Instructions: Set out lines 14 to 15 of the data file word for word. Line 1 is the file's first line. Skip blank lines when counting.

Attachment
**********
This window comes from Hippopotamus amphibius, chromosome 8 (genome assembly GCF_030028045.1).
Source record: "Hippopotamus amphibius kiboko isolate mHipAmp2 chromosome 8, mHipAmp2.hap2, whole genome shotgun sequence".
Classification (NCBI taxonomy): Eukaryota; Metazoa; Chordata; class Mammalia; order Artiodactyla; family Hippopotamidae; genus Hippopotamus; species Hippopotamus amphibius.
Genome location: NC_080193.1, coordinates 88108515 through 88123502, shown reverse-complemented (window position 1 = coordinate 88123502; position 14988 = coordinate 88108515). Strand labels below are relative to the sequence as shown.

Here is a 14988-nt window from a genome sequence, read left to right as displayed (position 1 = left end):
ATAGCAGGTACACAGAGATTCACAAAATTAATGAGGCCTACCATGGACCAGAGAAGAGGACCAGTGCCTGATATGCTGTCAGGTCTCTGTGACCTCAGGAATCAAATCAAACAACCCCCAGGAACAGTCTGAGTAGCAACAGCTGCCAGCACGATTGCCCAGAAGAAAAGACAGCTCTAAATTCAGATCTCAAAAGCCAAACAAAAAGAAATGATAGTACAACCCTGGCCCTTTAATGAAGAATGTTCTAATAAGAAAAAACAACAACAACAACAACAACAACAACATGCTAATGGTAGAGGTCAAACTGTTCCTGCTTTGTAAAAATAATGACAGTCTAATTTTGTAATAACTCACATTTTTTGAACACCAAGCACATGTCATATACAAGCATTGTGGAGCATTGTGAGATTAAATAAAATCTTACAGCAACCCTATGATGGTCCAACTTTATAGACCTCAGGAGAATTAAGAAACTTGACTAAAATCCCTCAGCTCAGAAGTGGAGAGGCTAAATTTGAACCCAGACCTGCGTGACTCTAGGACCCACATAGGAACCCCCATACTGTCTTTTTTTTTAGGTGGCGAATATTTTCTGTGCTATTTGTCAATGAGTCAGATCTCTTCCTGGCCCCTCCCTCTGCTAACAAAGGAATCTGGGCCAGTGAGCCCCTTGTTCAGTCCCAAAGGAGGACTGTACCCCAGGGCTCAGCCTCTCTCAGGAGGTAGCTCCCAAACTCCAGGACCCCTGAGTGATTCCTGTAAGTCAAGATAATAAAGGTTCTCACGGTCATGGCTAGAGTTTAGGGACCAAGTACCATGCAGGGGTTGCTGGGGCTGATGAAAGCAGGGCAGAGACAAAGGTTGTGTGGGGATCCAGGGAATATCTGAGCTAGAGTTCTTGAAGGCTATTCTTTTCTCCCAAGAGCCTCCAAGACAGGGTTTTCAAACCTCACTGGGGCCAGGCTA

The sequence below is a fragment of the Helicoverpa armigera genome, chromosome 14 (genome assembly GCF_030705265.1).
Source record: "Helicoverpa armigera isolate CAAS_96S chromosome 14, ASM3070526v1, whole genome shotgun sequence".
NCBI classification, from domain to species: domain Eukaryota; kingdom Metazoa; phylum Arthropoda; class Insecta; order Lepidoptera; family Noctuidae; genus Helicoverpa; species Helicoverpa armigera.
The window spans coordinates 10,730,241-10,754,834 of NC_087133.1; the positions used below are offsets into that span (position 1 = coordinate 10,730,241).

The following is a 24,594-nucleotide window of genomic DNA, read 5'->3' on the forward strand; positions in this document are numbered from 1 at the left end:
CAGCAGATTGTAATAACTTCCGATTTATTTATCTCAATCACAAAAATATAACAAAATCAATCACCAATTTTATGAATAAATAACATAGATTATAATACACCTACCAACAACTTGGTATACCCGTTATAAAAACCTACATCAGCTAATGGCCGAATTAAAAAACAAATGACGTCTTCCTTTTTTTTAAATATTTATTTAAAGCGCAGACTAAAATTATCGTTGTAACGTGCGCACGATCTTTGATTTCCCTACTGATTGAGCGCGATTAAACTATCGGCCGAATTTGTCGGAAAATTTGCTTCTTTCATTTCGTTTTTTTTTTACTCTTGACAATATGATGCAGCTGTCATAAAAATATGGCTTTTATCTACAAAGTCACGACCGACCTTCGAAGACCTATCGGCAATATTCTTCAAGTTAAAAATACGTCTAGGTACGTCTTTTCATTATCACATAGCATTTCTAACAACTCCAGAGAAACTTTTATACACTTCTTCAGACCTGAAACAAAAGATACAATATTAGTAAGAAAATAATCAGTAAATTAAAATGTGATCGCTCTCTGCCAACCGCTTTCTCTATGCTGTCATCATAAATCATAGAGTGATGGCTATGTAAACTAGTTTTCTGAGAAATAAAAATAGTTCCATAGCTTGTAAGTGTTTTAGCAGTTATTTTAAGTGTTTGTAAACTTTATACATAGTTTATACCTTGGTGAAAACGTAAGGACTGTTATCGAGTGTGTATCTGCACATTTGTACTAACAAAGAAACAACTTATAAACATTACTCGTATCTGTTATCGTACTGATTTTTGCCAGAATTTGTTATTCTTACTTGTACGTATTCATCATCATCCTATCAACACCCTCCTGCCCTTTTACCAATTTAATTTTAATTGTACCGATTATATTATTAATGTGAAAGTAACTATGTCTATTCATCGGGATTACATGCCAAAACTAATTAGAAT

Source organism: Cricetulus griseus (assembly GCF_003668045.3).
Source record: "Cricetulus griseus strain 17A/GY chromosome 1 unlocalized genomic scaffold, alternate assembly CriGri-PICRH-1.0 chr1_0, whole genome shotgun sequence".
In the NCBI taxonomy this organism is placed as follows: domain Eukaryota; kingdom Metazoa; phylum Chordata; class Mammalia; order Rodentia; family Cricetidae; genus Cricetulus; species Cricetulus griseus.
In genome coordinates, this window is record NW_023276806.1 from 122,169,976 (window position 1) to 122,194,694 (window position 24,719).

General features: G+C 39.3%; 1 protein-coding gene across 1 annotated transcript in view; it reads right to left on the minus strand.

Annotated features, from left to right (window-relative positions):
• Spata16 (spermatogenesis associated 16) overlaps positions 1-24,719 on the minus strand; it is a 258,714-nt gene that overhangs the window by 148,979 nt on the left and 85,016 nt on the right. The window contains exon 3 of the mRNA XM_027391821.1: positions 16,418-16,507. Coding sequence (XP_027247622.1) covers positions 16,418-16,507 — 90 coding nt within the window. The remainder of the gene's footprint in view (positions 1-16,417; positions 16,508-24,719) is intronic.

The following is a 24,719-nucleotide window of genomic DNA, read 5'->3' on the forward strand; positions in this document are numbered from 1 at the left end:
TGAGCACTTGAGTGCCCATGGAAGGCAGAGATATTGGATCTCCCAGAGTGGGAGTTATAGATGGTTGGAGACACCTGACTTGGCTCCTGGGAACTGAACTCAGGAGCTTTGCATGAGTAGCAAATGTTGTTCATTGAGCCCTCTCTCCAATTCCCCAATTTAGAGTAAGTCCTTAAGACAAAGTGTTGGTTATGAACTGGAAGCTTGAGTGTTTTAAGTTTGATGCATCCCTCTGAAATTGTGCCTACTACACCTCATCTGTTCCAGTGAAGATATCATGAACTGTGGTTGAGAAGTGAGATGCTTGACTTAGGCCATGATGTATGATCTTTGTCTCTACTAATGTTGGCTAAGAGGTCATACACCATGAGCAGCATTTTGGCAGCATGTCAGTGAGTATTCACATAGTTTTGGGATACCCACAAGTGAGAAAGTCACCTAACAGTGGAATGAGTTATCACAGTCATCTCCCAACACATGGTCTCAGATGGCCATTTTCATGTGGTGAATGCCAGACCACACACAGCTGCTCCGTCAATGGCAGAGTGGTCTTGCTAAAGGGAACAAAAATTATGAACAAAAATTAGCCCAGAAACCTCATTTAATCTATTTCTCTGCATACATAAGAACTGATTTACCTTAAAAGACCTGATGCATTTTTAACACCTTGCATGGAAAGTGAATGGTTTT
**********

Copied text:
Source record: "Cricetulus griseus strain 17A/GY chromosome 1 unlocalized genomic scaffold, alternate assembly CriGri-PICRH-1.0 chr1_0, whole genome shotgun sequence".
In the NCBI taxonomy this organism is placed as follows: domain Eukaryota; kingdom Metazoa; phylum Chordata; class Mammalia; order Rodentia; family Cricetidae; genus Cricetulus; species Cricetulus griseus.